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Utah Jazz struggle with same old problem areas in loss to Warriors

Jazz commit too many turnovers, don’t get back in transition, can’t handle the switch — and can’t quite pull off a rally from 18 down in the fourth quarter of a 119-116 defeat.

Golden State Warriors guard Stephen Curry (30) shoots against Utah Jazz center Rudy Gobert during the second half of an NBA basketball game in San Francisco, Monday, May 10, 2021. (AP Photo/Jeff Chiu)

Maybe Monday was just one of those random variance bad-shooting nights for the Utah Jazz.

It could also be easy to chalk it up to tired legs, with the end of the regular season coming — though they’d partly have themselves to blame for that, given their failure to close out Saturday’s win against the Rockets early like they could have.

No, Monday’s 119-116 loss to the Golden State Warriors effectively came down to three season-long problem areas: too many turnovers, too little transition defense, and struggles against a switching defense.

Jordan Clarkson so very nearly made it all not matter — scoring 24 of his 41 points in the fourth, as Utah rallied and even briefly took the lead in the final seconds.

Problem was, those three trouble spots beforehand wound up digging the Jazz an 18-point hole to begin with.

“A couple of things that we know we need to do to have that competitive effort turn into a win,” a palpably frustrated Quin Snyder said after the game.

A big cause for concern was the Jazz’s play vs. Golden State’s defense.

[Read The Triple Team: The great, the good and the bad of Jordan Clarkson defines Jazz vs. Warriors]

Against drop-big schemes, the Jazz can get Rudy Gobert rolling to the rim, sucking in defenders concerned about the lob threat, and generating open looks for shooters.

However, they have continually struggled against opponents who simply switch positionally 1 through 5 against pick-and-rolls — known in league parlance as “going black” — as the Warriors did with Kevon Looney and Draymond Green.

Following the win against Houston, several members of the Jazz said they felt like they were making progress against such switching. It didn’t look that way on Monday, though.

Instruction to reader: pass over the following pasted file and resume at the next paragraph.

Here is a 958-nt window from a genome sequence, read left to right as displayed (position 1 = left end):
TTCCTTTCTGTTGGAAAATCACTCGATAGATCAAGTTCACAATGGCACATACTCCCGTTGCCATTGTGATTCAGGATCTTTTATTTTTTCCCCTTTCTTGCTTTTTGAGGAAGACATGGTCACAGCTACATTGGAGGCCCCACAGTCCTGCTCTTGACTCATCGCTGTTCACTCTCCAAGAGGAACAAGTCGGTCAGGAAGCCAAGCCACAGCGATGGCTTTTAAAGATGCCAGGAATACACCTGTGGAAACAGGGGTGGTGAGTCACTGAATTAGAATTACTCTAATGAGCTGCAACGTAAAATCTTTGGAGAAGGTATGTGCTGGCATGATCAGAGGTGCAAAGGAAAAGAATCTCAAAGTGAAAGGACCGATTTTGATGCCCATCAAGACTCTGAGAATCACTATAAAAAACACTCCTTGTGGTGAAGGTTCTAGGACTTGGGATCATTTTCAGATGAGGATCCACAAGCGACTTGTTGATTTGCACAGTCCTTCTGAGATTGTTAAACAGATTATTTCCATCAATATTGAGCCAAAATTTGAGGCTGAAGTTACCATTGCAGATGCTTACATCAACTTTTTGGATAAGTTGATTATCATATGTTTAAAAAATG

The Warriors generated better closeouts, forced tougher looks, and saw Utah post a subpar night from beyond the arc.

The Jazz were a great 5 for 12 from deep in the first quarter, then went 1 for 11 in the second, and 2 for 10 in the third. They finished 13 of 44 (29.5%) from 3-point range for the game.

“Obviously, we could have done a much better job, and it’s on us to keep working and keep getting better and try to punish the teams are running ‘black’ on us,” said Gobert — who had all of three points in the entire first half, then scored four in the first 2.5 minutes of the third quarter. “We’ve got to keep getting better and keep finding different ways to get easy baskets at the rim. We’ve got a lot of great shooters, we have a lot of the size, so we’ve got to make it harder on them to black on us, and punish them.”

Perhaps the more problematic area, however, were the live-ball foul-ups that led to points the other way.

“It’s not about our offense [against switching],” said Bojan Bogdanovic. “We did a great job [there], we scored [116] points. We had a lot of turnovers.”

Well … the 15 turnovers they finished with aren’t a particularly egregious total for a full game; then again, most of those came in the first three quarters. Cutting out the miscues once they were already down a dozen and a half helped spur the rally, but it was those errors that made the comeback necessary in the first place.

Furthermore, those turnovers become compounded when they lead to transition opportunities for the opposition.

And that was precisely the case Monday at the Chase Center in San Francisco.

Those 15 Utah miscues led to 26 Golden State points. For comparative purposes, the Jazz got six points off 10 Warriors turnovers.

“When we turn over the ball, it’s tough to play defense — especially against this kind of team, where you have Steph Curry shooting from everywhere,” Bogdanovic added. “That was probably the reason why we lost the game.”

Clarkson found himself concurring.

“I mean, that’s probably the biggest thing for us, is taking care of the ball. When we have a chance to score and make plays for each other, the game’s easy for us. We’re never out of games,” he said. “I think we was down close to almost 20 tonight, [then] we start taking care of the ball — we didn’t really have that many turnovers towards the end of the game — we was converting, and we cut the lead down that fast. So that’s probably the biggest emphasis playing them.”

Maybe. As it turns out, the Jazz were left with a whole load of “maybes” on Monday night.

Maybe if they don’t allow a late offensive rebound that gave Steph Curry a second crack at a game-winning 3, none of this matters. But they did.

Maybe if a foul is called on one or two of Clarkson’s shot attempts in the final 30 seconds or so, none of this becomes the conversation. But they weren’t.

Maybe if Clarkson’s corner fadeaway in the corner goes down, it’s an entirely different narrative. But it didn’t.

Maybe if the Jazz move the ball more (just 14 assists) attack the rim more, take care of the ball more, hustle back more …

But they didn’t.

“We had some some turnovers that ended up in easy buckets for them. That’s what I told our guys,” Snyder said simply.

And that pretty much says it all.

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